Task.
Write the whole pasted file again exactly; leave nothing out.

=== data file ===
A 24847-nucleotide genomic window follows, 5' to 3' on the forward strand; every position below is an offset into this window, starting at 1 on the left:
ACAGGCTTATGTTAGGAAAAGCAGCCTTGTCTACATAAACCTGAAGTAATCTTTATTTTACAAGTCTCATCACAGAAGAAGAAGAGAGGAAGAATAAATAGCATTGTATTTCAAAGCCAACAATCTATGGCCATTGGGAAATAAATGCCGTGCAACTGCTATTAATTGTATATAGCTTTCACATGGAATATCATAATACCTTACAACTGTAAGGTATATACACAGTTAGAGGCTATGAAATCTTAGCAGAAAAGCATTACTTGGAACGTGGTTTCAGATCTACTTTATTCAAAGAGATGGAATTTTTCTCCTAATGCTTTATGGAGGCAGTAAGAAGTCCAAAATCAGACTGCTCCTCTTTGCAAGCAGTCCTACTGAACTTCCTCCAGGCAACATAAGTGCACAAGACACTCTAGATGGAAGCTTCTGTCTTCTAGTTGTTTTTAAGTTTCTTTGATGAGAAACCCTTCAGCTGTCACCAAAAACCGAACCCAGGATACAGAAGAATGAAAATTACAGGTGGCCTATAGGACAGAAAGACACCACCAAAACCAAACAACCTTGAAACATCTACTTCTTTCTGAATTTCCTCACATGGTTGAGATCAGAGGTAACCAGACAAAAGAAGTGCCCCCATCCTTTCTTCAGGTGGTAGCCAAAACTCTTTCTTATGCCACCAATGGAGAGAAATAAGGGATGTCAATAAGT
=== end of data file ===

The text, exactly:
A 24847-nucleotide genomic window follows, 5' to 3' on the forward strand; every position below is an offset into this window, starting at 1 on the left:
ACAGGCTTATGTTAGGAAAAGCAGCCTTGTCTACATAAACCTGAAGTAATCTTTATTTTACAAGTCTCATCACAGAAGAAGAAGAGAGGAAGAATAAATAGCATTGTATTTCAAAGCCAACAATCTATGGCCATTGGGAAATAAATGCCGTGCAACTGCTATTAATTGTATATAGCTTTCACATGGAATATCATAATACCTTACAACTGTAAGGTATATACACAGTTAGAGGCTATGAAATCTTAGCAGAAAAGCATTACTTGGAACGTGGTTTCAGATCTACTTTATTCAAAGAGATGGAATTTTTCTCCTAATGCTTTATGGAGGCAGTAAGAAGTCCAAAATCAGACTGCTCCTCTTTGCAAGCAGTCCTACTGAACTTCCTCCAGGCAACATAAGTGCACAAGACACTCTAGATGGAAGCTTCTGTCTTCTAGTTGTTTTTAAGTTTCTTTGATGAGAAACCCTTCAGCTGTCACCAAAAACCGAACCCAGGATACAGAAGAATGAAAATTACAGGTGGCCTATAGGACAGAAAGACACCACCAAAACCAAACAACCTTGAAACATCTACTTCTTTCTGAATTTCCTCACATGGTTGAGATCAGAGGTAACCAGACAAAAGAAGTGCCCCCATCCTTTCTTCAGGTGGTAGCCAAAACTCTTTCTTATGCCACCAATGGAGAGAAATAAGGGATGTCAATAAGT